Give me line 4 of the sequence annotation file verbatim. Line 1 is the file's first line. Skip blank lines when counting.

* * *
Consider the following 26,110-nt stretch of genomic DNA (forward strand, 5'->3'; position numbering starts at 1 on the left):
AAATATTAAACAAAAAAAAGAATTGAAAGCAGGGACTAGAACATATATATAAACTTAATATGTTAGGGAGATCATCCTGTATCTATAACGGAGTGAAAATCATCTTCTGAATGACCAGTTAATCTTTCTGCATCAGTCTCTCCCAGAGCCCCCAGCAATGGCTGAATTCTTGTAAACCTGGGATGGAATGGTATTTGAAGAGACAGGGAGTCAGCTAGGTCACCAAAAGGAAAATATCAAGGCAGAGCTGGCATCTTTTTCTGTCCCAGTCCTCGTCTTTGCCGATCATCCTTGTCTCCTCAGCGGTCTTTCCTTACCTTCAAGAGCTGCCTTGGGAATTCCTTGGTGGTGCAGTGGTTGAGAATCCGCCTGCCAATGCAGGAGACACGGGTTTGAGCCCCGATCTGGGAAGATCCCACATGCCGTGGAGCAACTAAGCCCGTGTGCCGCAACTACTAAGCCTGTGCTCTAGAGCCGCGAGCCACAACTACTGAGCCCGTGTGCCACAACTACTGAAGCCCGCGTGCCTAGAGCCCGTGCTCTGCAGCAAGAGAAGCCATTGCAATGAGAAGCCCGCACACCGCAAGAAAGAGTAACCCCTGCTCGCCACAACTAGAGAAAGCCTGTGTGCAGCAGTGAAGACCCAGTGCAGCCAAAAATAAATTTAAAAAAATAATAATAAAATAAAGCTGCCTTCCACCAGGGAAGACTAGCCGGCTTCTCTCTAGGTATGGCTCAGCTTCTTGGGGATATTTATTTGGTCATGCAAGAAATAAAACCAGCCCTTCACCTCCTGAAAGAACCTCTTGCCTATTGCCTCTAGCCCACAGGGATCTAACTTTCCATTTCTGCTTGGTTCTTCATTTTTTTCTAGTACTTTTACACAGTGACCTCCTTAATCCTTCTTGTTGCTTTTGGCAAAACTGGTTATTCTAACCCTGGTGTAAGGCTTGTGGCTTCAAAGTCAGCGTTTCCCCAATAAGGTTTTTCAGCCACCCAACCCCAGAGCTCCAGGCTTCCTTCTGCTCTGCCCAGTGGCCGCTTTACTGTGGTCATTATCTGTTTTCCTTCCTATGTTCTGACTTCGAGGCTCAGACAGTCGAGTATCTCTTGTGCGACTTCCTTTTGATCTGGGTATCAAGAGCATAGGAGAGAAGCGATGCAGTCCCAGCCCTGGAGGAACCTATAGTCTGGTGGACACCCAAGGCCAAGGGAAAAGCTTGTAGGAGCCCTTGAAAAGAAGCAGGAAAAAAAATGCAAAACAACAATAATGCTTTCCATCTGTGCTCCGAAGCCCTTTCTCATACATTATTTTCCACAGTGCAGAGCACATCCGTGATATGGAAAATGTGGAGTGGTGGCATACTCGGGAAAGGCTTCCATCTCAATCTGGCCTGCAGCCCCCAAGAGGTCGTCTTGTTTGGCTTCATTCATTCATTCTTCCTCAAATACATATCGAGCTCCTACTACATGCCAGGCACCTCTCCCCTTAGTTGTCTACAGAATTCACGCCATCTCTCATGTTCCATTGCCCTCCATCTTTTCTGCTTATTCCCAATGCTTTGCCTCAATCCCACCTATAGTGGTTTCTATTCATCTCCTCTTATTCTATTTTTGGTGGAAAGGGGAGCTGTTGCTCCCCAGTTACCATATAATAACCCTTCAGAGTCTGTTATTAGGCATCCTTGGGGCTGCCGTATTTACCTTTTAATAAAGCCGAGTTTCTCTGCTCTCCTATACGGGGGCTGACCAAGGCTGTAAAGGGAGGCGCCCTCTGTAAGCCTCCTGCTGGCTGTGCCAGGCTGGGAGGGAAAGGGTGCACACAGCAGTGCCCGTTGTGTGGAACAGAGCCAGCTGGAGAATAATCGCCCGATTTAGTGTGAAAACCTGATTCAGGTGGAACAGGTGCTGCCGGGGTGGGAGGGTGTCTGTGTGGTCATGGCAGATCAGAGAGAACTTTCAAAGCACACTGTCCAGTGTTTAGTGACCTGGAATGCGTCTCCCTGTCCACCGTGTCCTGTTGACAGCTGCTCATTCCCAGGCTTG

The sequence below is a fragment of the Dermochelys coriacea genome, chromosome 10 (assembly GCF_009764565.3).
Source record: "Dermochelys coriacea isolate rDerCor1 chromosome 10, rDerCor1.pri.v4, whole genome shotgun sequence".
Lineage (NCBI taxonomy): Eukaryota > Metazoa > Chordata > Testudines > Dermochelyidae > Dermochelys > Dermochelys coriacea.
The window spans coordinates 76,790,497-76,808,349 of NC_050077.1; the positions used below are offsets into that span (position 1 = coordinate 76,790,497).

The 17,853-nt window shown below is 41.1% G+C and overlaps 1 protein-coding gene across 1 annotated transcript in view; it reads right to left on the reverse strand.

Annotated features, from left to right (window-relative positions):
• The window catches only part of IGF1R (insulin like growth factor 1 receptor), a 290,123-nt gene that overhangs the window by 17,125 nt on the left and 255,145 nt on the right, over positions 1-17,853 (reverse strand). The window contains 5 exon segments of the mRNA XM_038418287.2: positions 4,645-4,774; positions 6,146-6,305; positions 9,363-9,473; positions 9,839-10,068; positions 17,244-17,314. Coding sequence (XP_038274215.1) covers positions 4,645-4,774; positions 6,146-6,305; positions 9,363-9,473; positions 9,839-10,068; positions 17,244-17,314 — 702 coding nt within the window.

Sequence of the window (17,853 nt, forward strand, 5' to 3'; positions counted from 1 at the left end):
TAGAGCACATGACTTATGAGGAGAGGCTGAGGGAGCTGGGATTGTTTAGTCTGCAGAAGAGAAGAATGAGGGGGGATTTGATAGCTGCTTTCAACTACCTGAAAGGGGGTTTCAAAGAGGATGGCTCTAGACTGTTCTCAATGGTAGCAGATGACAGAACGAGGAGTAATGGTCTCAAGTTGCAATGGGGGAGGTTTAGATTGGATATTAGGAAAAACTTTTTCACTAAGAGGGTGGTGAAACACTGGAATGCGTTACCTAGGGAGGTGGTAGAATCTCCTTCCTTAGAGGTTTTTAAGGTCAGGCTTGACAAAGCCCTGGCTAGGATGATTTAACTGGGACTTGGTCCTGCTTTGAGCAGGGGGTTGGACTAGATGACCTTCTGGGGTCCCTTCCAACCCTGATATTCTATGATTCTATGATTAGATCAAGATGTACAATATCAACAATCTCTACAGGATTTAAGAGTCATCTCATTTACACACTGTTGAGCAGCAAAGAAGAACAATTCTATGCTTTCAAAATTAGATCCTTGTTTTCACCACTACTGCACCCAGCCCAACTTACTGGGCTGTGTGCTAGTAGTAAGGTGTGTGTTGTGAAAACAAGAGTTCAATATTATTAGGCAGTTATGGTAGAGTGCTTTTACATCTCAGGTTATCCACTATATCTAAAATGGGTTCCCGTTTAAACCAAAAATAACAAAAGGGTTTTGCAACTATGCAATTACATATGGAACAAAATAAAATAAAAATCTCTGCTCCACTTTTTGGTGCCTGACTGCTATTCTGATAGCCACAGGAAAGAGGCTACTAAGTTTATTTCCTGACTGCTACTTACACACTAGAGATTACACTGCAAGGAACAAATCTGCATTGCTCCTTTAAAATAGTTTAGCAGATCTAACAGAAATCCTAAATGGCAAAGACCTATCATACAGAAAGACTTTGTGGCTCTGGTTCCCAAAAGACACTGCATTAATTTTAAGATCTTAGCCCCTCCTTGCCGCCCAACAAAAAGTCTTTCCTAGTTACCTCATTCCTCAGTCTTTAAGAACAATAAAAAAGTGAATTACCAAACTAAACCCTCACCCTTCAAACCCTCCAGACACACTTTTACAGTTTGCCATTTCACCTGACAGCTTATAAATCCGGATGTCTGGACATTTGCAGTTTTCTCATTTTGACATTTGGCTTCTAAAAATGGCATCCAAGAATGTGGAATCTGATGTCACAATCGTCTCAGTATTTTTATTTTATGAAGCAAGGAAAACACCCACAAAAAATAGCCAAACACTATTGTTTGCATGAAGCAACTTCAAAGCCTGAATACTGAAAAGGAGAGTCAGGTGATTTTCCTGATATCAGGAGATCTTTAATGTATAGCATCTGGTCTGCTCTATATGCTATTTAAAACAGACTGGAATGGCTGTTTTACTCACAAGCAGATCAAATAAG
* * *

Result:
Source record: "Dermochelys coriacea isolate rDerCor1 chromosome 10, rDerCor1.pri.v4, whole genome shotgun sequence".